Upper Crust Lava


I am charioted on the back of a motorbike to a homestay about 15 minutes outside the center of Ubud. It is a gorgeous house set in the middle of rice fields managed by a quirky woman from Australia who is a professional poi spinner. Bring on the circus love!

She shows me my potential room and ample kitchen (AHO!) and I meet two Norwegian sisters who too have crashed for five months. The organic restaurant Bali Buddha even delivers. The options for community are abundant and I feel beyond blessed.

At the queen’s home, she sits with her daughter (her eldest child of five) and a sister from Jordan. I join and learn the Middle Eastern beauty too works for the yoga studio I am applying to work. Magical connections are weaved continually.

The queen’s daughter and the Jordanian sister and I head out to lunch, chauffeured by the young male driver of the daughter in a shiny black Jaguar. He opens and closes the doors for us all before cruising out of Ubud to a café overlooking the rice terraces about twenty minutes afar. The caste system is still deep-seated in the Balinese world, those who have adorned in lace and escorted by a throng of house staff, cooks, drivers, etc. It is interesting for my naïve American mind to digest.

The daughter is a restaurateur and compatriot of the owner of this chic open aired bistro, tiered among the paddies. We receive refined service, glasses of fresh sour green skinned orange mixed with raw palm sugar and slivers of coconut meat, and the most beautiful salads with grilled tofu, fresh corn, roasted plum tomato, purple cabbage, avocado, proper leaves of lettuce, garnished with shredded crunchy beet, carrot, and jicama. The owner gives us complimentary desserts, a French/Japanese fusion pastry creation baked with thin apple slivers and topped with homemade green tea ice cream. Brownies are placed in a paper doggie bag. I feel like under-dressed royalty.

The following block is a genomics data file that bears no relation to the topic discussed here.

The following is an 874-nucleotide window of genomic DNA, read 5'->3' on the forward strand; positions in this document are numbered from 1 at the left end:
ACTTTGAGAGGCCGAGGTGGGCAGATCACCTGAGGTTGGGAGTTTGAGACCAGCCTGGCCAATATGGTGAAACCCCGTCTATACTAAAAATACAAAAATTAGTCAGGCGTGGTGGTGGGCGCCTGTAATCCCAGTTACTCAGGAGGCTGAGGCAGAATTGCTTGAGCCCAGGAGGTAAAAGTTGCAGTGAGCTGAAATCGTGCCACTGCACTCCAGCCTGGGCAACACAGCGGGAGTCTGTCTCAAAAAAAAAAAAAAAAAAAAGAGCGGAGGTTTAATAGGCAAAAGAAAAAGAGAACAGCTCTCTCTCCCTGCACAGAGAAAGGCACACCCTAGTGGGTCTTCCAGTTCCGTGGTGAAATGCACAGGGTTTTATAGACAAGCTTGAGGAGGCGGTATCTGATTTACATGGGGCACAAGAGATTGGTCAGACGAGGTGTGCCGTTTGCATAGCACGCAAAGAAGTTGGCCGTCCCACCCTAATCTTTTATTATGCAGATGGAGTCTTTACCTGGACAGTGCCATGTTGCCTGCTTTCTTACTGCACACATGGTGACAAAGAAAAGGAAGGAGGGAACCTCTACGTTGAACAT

We drive further through the rice terraces, past Titra Empul and numerous fruit plantations before approaching Batur volcano. At a restaurant ridged on the edge of a cliff the ladies hydrate with local Bintang beer as I sip tea, admiring the clear view of the mother entity. It is gorgeous, the energy lines emanating from her crown. I send her love.

Bali is truly a special place to be, I am deeply grateful.

Back to Ubud in our snazzy ride and then lounging alone in one of my favorite cafes to write, a small dwelling owned by an Australian sister who is a follower of the Guru (of the ashram). I witnessed her sing passionately at the puja and it seems she puts the same intensity and love into her business. The energy of Atman restaurant is peaceful, the minimalism of decor and comfort of the floor cushions super homey and attractive. The staff lets me sit without committing to big purchases and the wifi the most superior I have yet to acquire. To Atman, the universal soul. We are one.

3 responses »

  1. Did you know “atman” means breath in Arabic? Well, at least in some language lol too many tongues in my library 😉

    • You do have many languages to choose from…it is quite impressive! 🙂

      Sending you love from Bali! XOXOXOXO

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